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Women have been able to serve officially in the U.S. military since 1901. Both the number of women serving in the active component and their occupational roles have steadily increased and expanded. Currently, almost one in seven active component service members are female and more than 95% of military occupational specialties are open to women. This infographic summarizes data on the demographic and military characteristics of women including women of childbearing potential (WOCBP) in the active component of the U.S. Armed Forces during 2012 – 2016. Data on pregnancy-related care and birth rates are also presented. FINDINGS •	In 2016, WOCBP comprised the vast majority of active component service women. •	202,849 women served in the active component of the Army, Navy, Air Force, or Marine Corps. 197,947 (97.6%) were WOCBP. Pie chart displays depicting this information. •	In 2016, 13.1% of all WOCBP had at least one pregnancy-related event. Pie chat displays depicting this information. Female stick figures display to show visual of the largest proportions of WOCBP. Breakdown of WOCBP by service: •	Army (32.9%) •	Air Force (30.0%) •	Navy (29.7%) •	Marine Corps (7.5%) Pie chart displays to visually depict breakdown of WOCBP by service. The largest proportions of WOCBP were: •	In a communications / intelligence occupation (32.3%) •	Junior enlisted rank (46.5%) •	Non-Hispanic white (43.4%) •	20 – 24 years old (34.3%) Live births: •	There were 63,879 live births during the surveillance period. •	Overall live birth rate was 64.9 live births per 1,000 person-years (p-yrs). This rate of live births decreased steadily from 69.8 per 1,000 p-yrs in 2012 to 59.7 per 1,000 p-yrs in 2016. Line graph displays this information. Rates of live births were highest among: •	Women who were 30 – 34 years old •	Enlisted or junior officer rank •	Army •	In healthcare / intelligence occupations •	Married Access the full report in the November 2017 MSMR (Vol. 24, No. 11). Go to: www.Health.mil/MSMR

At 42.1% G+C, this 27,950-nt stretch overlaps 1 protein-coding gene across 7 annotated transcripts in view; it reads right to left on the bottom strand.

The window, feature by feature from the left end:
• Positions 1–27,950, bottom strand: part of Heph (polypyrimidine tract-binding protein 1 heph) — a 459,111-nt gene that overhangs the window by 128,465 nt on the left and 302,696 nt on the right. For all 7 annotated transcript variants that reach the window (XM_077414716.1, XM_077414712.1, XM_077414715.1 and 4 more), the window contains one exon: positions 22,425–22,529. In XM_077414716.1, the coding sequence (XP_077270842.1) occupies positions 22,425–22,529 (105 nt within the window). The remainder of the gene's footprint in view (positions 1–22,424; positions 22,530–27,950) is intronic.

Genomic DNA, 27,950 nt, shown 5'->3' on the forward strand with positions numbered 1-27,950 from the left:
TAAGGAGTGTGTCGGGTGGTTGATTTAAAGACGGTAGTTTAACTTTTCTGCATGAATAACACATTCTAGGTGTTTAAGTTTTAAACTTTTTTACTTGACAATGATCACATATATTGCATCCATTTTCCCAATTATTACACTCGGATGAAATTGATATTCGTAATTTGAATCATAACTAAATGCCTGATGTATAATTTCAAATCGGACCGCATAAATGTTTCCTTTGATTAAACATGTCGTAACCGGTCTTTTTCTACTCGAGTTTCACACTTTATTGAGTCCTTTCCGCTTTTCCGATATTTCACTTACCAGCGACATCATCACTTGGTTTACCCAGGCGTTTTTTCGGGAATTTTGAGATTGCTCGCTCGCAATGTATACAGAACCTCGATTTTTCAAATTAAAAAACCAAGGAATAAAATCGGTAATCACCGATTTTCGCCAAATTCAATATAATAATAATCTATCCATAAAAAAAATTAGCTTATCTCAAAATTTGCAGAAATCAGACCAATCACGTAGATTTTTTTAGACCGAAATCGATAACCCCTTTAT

This infographic summarizes data on the demographic and military characteristics of women including women of childbearing potential (WOCBP) in the active component of the U.S. Armed Forces during 2012 – 2016. Data on pregnancy-related care and birth rates are also presented.